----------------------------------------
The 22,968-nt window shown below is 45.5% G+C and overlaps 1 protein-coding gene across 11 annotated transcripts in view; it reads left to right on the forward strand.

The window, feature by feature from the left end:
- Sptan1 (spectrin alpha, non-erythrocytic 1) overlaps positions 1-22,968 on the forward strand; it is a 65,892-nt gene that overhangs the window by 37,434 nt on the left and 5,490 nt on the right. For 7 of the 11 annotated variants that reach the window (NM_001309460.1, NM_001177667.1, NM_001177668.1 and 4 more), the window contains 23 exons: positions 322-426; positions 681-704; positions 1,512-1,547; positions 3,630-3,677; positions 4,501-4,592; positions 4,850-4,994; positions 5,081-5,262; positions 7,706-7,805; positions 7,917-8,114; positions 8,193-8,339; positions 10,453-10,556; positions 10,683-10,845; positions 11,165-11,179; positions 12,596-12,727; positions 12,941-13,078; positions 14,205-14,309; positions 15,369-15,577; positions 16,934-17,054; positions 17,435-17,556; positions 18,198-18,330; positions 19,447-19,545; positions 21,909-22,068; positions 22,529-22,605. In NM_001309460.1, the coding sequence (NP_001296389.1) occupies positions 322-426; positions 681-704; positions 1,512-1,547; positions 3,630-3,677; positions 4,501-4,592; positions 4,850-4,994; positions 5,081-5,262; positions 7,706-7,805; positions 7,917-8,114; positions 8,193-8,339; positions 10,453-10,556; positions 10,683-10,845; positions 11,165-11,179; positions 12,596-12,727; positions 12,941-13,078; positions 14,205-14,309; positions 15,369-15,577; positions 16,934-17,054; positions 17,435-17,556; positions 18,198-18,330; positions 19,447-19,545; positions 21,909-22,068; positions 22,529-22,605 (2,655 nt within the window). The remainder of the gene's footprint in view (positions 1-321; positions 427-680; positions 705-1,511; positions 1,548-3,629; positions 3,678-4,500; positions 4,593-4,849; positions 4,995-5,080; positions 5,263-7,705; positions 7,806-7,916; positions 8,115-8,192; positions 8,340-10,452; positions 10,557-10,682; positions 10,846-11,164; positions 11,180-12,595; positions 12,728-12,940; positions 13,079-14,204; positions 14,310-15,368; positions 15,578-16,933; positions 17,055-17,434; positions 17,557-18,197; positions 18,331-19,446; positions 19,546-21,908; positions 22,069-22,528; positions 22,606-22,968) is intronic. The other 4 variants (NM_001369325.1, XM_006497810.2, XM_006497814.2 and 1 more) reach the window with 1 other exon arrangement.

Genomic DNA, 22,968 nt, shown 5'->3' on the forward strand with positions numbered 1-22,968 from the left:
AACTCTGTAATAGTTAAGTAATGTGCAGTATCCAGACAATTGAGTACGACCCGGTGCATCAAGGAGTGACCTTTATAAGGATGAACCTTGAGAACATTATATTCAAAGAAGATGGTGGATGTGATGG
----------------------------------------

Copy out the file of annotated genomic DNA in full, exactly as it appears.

The 22,968-nt window shown below is 45.5% G+C and overlaps 1 protein-coding gene across 11 annotated transcripts in view; it reads left to right on the forward strand.

The window, feature by feature from the left end:
- Sptan1 (spectrin alpha, non-erythrocytic 1) overlaps positions 1-22,968 on the forward strand; it is a 65,892-nt gene that overhangs the window by 37,434 nt on the left and 5,490 nt on the right. For 7 of the 11 annotated variants that reach the window (NM_001309460.1, NM_001177667.1, NM_001177668.1 and 4 more), the window contains 23 exons: positions 322-426; positions 681-704; positions 1,512-1,547; positions 3,630-3,677; positions 4,501-4,592; positions 4,850-4,994; positions 5,081-5,262; positions 7,706-7,805; positions 7,917-8,114; positions 8,193-8,339; positions 10,453-10,556; positions 10,683-10,845; positions 11,165-11,179; positions 12,596-12,727; positions 12,941-13,078; positions 14,205-14,309; positions 15,369-15,577; positions 16,934-17,054; positions 17,435-17,556; positions 18,198-18,330; positions 19,447-19,545; positions 21,909-22,068; positions 22,529-22,605. In NM_001309460.1, the coding sequence (NP_001296389.1) occupies positions 322-426; positions 681-704; positions 1,512-1,547; positions 3,630-3,677; positions 4,501-4,592; positions 4,850-4,994; positions 5,081-5,262; positions 7,706-7,805; positions 7,917-8,114; positions 8,193-8,339; positions 10,453-10,556; positions 10,683-10,845; positions 11,165-11,179; positions 12,596-12,727; positions 12,941-13,078; positions 14,205-14,309; positions 15,369-15,577; positions 16,934-17,054; positions 17,435-17,556; positions 18,198-18,330; positions 19,447-19,545; positions 21,909-22,068; positions 22,529-22,605 (2,655 nt within the window). The remainder of the gene's footprint in view (positions 1-321; positions 427-680; positions 705-1,511; positions 1,548-3,629; positions 3,678-4,500; positions 4,593-4,849; positions 4,995-5,080; positions 5,263-7,705; positions 7,806-7,916; positions 8,115-8,192; positions 8,340-10,452; positions 10,557-10,682; positions 10,846-11,164; positions 11,180-12,595; positions 12,728-12,940; positions 13,079-14,204; positions 14,310-15,368; positions 15,578-16,933; positions 17,055-17,434; positions 17,557-18,197; positions 18,331-19,446; positions 19,546-21,908; positions 22,069-22,528; positions 22,606-22,968) is intronic. The other 4 variants (NM_001369325.1, XM_006497810.2, XM_006497814.2 and 1 more) reach the window with 1 other exon arrangement.

Genomic DNA, 22,968 nt, shown 5'->3' on the forward strand with positions numbered 1-22,968 from the left:
AACTCTGTAATAGTTAAGTAATGTGCAGTATCCAGACAATTGAGTACGACCCGGTGCATCAAGGAGTGACCTTTATAAGGATGAACCTTGAGAACATTATATTCAAAGAAGATGGTGGATGTGATGG